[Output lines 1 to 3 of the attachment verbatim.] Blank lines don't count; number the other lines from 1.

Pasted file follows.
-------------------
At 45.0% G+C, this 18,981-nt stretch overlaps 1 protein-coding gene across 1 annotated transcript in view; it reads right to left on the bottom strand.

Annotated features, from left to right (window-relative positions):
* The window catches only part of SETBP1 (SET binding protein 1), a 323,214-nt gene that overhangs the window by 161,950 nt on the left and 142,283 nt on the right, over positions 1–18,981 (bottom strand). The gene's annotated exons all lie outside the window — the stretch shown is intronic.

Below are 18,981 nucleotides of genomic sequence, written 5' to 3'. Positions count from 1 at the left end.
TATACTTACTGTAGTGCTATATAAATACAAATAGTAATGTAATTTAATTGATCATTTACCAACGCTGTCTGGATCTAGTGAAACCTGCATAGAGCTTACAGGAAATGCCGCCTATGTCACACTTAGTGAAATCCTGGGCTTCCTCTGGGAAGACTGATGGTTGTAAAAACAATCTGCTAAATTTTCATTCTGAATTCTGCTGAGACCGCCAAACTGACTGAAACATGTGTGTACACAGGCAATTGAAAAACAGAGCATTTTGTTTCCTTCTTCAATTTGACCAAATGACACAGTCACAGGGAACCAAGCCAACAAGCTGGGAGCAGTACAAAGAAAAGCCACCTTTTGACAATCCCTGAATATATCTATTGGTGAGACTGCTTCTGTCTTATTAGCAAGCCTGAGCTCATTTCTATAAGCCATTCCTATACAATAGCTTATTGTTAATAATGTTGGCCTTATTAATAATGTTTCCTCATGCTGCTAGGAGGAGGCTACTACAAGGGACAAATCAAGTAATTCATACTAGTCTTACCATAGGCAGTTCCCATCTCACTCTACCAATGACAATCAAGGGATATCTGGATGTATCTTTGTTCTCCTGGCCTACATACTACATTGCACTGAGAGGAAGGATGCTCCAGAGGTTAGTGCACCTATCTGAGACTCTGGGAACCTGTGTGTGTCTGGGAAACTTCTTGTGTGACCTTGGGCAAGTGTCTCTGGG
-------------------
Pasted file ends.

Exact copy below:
At 45.0% G+C, this 18,981-nt stretch overlaps 1 protein-coding gene across 1 annotated transcript in view; it reads right to left on the bottom strand.

Annotated features, from left to right (window-relative positions):
* The window catches only part of SETBP1 (SET binding protein 1), a 323,214-nt gene that overhangs the window by 161,950 nt on the left and 142,283 nt on the right, over positions 1–18,981 (bottom strand). The gene's annotated exons all lie outside the window — the stretch shown is intronic.